- Full participation across all stakeholders — clinical trial sponsors, sites, investigators, patients and their healthcare providers
- Information is fully used to improve the overall quality, design and development process. We protect patients through shared, proactive safety science
- Improving the execution of research and development through greater harmonization with the potential to conduct collaborative trials
Newest Resources and Company Milestones
- TransCelerate announced the expansion of access to COVID-19-related patient-level clinical data sharing via DataCelerate® to non-member companies and biopharmaceutical research agencies that meet certain qualifications. More information on the criteria is available here. This announcement quickly follows a decision to utilize the DataCelerate® platform to share control arm data from ongoing and planned COVID-19 clinical studies.
- Peter Ronco, Head of Global Development at Janssen R&D, was nominated by Johnson & Johnson to be its new representative to the TransCelerate Board of Directors.
- TransCelerate attended the virtual DIA 2020 Global Annual Meeting and presented 15 sessions throughout the four-day conference in June. For a full recap of the event, read this post.
- TransCelerate held two virtual webinar panels on “Exploring How TransCelerate Solutions Can Enable Clinical Trial Continuity.” The panel explored how existing TransCelerate solutions can support Clinical Trial Continuity during times of disruption. View the full sessions here
Pulse On Progress Updates
Improve the Patient & Site Experience
Improve the patient and site experience by decreasing burden, enabling a better-informed patient and improving clinical research awareness, participation & engagement.
- The Clinical Research Access & Information Exchange (CRAIE) Initiative team published a paper in PLOS ONE, “Patient preferences when searching for clinical trials and adherence of study records to ClinicalTrials.gov guidance in key registry data fields.” The paper describes the results of a global survey on the information preferences of patients when looking to participate in a trial and provides an analysis of current ClinicalTrials.gov entries in regard to their patient friendliness and adherence to guidelines. The paper concludes that sponsors should make ClinicalTrials.gov entries more user friendly to facilitate patient access to clinical studies.
- The CRAIE Initiative team also published an infographic, “What Patients Want to See in Clinical Trial Registries.” The infographic, based on a global patient survey with 1,070 responses, details what information is helpful when patients begin their search for clinical trials in a registry and what information patients find important.
Information Sharing & Harmonization
Enable the industry to move toward greater harmonization of process and facilitate the sharing of information amongst industry stakeholders to enable the industry to capture, optimize and experience efficiencies.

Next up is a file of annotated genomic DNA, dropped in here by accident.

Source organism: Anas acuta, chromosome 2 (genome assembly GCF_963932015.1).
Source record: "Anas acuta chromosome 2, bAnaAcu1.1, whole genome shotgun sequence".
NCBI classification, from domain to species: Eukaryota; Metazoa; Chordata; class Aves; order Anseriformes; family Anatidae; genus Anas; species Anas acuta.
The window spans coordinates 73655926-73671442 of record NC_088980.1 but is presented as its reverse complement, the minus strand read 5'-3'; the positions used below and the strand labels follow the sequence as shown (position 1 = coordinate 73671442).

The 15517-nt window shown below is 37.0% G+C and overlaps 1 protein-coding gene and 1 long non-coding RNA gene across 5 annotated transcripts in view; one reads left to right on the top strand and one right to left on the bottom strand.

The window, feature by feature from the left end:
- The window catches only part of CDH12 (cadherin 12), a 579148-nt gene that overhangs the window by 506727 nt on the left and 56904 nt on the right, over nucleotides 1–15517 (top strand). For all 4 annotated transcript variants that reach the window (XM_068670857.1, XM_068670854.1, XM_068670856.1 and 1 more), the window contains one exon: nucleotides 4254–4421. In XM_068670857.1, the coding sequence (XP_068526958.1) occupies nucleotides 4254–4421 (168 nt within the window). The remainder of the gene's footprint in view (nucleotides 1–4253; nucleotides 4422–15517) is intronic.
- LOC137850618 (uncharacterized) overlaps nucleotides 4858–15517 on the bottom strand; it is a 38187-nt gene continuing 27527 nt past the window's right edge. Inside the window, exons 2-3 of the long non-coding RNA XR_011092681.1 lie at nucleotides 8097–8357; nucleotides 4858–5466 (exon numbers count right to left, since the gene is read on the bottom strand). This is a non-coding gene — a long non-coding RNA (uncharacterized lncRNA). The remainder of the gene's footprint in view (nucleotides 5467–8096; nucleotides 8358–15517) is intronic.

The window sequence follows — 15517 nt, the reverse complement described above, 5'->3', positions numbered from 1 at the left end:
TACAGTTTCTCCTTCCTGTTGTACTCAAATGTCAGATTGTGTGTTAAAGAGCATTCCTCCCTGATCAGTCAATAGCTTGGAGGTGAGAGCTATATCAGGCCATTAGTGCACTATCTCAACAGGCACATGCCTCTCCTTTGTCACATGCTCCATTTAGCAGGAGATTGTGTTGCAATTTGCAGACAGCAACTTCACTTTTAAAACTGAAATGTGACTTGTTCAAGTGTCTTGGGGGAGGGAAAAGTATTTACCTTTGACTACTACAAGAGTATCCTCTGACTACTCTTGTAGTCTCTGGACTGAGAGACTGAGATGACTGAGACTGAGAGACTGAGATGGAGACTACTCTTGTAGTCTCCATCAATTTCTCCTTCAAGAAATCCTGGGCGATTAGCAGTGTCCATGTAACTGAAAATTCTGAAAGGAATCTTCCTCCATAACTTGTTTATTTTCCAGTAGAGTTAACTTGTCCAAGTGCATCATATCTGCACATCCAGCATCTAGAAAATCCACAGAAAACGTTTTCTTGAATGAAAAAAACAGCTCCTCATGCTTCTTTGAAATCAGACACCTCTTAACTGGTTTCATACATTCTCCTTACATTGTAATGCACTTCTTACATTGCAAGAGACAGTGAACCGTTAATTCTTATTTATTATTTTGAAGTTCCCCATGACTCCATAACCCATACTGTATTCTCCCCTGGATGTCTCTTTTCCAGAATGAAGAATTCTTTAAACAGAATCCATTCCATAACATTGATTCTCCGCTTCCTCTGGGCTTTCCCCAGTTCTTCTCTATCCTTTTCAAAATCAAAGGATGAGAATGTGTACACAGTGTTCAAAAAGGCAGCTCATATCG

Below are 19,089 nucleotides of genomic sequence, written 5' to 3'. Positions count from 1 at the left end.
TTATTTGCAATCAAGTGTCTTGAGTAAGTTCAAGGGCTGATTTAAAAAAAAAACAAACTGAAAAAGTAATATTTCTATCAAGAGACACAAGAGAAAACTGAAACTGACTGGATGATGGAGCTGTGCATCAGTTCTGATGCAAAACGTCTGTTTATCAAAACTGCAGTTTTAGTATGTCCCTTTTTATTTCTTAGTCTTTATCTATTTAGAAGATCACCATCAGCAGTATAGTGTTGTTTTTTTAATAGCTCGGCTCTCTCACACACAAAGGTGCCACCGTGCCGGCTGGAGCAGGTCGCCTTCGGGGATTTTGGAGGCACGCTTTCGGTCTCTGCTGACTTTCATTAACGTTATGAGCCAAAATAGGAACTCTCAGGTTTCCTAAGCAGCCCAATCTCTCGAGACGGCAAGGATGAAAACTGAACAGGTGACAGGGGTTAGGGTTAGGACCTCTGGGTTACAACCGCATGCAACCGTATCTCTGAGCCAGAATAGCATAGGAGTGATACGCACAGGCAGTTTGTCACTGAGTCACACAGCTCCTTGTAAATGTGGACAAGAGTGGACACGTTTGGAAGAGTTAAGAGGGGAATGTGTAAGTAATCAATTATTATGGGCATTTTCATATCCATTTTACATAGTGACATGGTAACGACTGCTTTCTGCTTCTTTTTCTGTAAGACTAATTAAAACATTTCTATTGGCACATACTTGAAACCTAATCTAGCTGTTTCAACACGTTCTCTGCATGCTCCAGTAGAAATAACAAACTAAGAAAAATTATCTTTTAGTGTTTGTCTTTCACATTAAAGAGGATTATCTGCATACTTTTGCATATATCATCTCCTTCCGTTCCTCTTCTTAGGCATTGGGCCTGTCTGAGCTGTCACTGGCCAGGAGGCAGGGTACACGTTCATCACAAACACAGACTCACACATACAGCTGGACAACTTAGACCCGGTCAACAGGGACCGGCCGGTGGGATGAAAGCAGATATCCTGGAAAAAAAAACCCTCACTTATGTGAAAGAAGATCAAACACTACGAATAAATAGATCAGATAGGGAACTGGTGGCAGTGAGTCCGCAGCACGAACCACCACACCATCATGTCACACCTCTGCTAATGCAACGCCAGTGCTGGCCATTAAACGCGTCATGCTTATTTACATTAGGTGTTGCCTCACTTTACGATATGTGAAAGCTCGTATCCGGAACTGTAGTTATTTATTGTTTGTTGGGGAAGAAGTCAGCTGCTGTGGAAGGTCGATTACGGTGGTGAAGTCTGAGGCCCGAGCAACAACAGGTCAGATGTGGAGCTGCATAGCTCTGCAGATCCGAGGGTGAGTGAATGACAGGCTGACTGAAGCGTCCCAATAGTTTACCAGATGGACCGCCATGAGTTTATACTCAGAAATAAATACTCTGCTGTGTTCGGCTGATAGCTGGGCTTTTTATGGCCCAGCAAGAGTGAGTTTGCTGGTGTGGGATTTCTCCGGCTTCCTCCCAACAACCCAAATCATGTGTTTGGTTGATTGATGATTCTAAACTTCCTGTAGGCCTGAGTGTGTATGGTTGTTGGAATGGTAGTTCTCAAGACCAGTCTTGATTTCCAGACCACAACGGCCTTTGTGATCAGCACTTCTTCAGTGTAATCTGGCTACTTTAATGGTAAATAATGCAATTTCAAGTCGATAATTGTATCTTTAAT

- The Clinical Content and Reuse (CC&R) Initiative released a new solution, the Clinical Study Report (CSR) Considerations for Studies Disrupted by the COVID-19 Pandemic. This document was created by clinical scientists, pharmacovigilance experts, data scientists, and other professionals to identify the important topics that clinical researchers and research sponsors may consider as they adapt their studies and clinical study reports due to disruptions caused by COVID-19. At this time, no further updates to this content are planned, though TransCelerate will be seeking further input from experts and regulators to guide CSRs for studies disrupted by COVID-19.
- The Digital Data Flow (DDF) workstream conducted a virtual Hackathon to evaluate feasibility for the study design component of the DDF Vision. The DDF Hackathon attracted 175 participants across 15 entries to provide innovative solutions to meet user needs described in 15 user stories, which aim to help transform the workflow from document-based to a content driven-data, design, workflow, and management environment. All 15 entrants’ prototypes provided valuable insight to the challenge of study start up digitization and process automation. The judging panel ultimately selected three entries as Distinguished Submissions: Microsoft & InteliNotion, Nurocor, and Trials.ai.
- The Placebo and Standard of Care Initiative is rebranding to a new name: Historical Trial Data Sharing (HTD) (Controls). This name change has been made so the initiative title better reflects the team’s work: enabling the sharing of historical trial data to maximize the value of clinical data collected in the control arms of clinical trials. Though the name is changing, the team’s valuable work continues.
Enhance Sponsor Efficiencies
Facilitate the advancement of innovative healthcare and clinical research through improved technologies, advanced data collection systems and simplified processes.
- Melissa Suprin and the Quality Management System (QMS) Initiative team were the recipients of the 2020 DIA Global Inspire Award for Author of the Year. This award recognizes the author or whose article made the greatest impact on readership, as judged by the most downloaded article published in the DIA peer-reviewed journal, Therapeutic Innovation & Regulatory Science (TIRS), in the preceding year. The article, “Quality Risk Management Framework: Guidance for Successful Implementation of Risk Management in Clinical Development,” was downloaded 4,349 times in 2019.
Enhance Drug Safety
Facilitate solutions that address a common set of challenges in drug safety surveillance such as engaging the public, collaborating with regulators, incorporating data and analytics, developing model approaches, and assessing the impact of efforts.